Chasing Grace

Social Piranhas • Din Of Inequity • Bait & Switch • Intro: Avenues • Avenues of Forgiveness • Sawchuk Head • Joe Batt’s Arm • Agony Aunt • Die Fieldmouse • Chump Changes • Rash • Sweet Daddy Siki • A Mouse in Sheep’s Clothing

Die Fieldmouse
Din of Inequity

ALL RECORDINGS: Paydirt (2020)Quiet Industry (2015)Is This Tomorrow (2009)Joyous Porous (2002)Desert Cure (1998)Chasing Grace (1996)Puerto Angel (1994)The Yearly Ears (dig.comp.’94-98) • Coasting Notes (by Three Metre Day)Atlas Travel (2003)

Chasing Grace, the second CD by The Henrys, 
was released – like the first one – by Demon 
Records in the UK. That was a cool label, but 
then they were bought by a less-cool concern. 
(Is that libelous these days? ‘Less cool’? Cause 
we used to be truly libelous in our earlier years.) 
Anyway, this disc, like the next, was produced 
by John Sheard, friend and polymath.

How can Toronto’s finest lounge-lizard 
instrumental band follow up last year’s debut, 
“Puerto Angel”? Simple – with an album that 
stretches their musical adeptness and 
boundaries still further…Plenty more of the 
sinuous slide guitars and torque-wrench tight 
rhythms that are easy to listen to but a long, long 
way from Easy Listening…The compositions 
and playing are impeccable…Make this one of 
your essential albums.”

-Folk Roots Magazine, U.K., Ian Kearey

Musically, The Henrys arrive at a strange hybrid, 
an almost ambient concoction of swinging jazz,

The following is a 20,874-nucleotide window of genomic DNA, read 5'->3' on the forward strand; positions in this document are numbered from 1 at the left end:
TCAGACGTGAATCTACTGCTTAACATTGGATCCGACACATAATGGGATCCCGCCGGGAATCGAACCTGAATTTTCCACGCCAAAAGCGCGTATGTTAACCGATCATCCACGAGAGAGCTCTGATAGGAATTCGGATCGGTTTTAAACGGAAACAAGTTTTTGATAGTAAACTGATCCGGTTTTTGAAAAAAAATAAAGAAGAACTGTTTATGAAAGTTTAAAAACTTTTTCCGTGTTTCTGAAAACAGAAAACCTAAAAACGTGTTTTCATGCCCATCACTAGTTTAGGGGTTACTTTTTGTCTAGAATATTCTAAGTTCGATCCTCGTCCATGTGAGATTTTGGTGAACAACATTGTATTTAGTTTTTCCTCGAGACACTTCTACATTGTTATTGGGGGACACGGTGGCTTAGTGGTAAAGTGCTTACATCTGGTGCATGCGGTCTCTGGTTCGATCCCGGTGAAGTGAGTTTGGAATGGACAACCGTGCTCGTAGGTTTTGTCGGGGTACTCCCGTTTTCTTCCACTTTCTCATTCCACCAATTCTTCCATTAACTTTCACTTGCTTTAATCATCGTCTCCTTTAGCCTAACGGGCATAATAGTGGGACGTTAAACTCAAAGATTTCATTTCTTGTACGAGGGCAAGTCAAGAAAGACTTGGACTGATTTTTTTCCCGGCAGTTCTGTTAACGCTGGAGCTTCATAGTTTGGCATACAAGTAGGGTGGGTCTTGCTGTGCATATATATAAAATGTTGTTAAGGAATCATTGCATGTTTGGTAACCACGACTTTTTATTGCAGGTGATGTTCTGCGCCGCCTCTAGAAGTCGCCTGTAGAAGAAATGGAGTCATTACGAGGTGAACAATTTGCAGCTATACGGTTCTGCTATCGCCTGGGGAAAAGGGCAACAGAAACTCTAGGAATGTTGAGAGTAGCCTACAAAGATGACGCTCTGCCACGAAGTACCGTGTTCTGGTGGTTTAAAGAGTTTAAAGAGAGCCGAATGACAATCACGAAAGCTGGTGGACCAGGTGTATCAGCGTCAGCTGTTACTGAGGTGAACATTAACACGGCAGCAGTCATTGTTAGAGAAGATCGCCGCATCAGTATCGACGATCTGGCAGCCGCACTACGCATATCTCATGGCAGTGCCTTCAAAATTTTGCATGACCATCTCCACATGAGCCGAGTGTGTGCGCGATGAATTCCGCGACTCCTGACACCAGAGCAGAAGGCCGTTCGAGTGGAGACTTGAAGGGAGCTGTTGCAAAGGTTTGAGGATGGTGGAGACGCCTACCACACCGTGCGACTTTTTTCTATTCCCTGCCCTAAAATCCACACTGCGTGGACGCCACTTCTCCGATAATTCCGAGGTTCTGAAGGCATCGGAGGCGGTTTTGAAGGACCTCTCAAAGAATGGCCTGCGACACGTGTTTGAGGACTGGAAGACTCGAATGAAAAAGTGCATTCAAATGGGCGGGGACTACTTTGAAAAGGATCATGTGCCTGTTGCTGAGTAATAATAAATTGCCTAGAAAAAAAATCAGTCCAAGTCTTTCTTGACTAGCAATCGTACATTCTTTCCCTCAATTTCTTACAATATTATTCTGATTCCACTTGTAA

country and blues, tinged by flickering neon. 
David Trevis’s near dub bass pours out like hot 
tar…The Henrys seem to have cultivated a 
completely new genre.

-Q Magazine, U.K., review by Martin Longley, 
October 1996


Pop by any of the Henrys’ live sessions and 
you’re bound to be treated to a set of edgy 
instrumental ambience, blurring demarcation 
lines between jazz, dustbowl twang and 
sun-baked Hawaiian blues. All the parts appear 
to be in place on Chasing Grace… There is an 
unfaltering sense of ease with which Don Rooke 
guides the sessions, juggling kona, acoustic, 
lapsteel, National and Hawaiian King guitars with 
relentless creativity. And each of Rooke’s 
compositions are impeccably arranged and 
tastefully played, with the guitar/bass/drums 
configuration augmented by trumpet, keys, and 
conch shell and with Mary Margaret O’Hara 
providing occasional flutters.

-NOW Magazine, review by Matt Galloway, 
October 1996


A mostly acoustic band with folksy roots and 
progressive branches. A few tunes feature 
vocals, but the album’s most soulful singer is 
Don Rooke’s Kona guitar, a Weissenborn-like 
slide instrument. Lovely stuff.

-Guitar Player, February 1997


The Henrys play classic Americana – wonderfully 
arranged, sharply talented and springing from 
the sheer joy of playing. In a time where most 
see “roots rock” as a return to simpler folk 
forms, the Henrys distinguish themselves by 
adding flourishes that accentuate and decorate 
the music into something extraordinary. A 
couple of songs feature stunning vocals from 
Mary Margaret O’Hara, whose clear voice can at 
times be confused with at theremin. Subtle and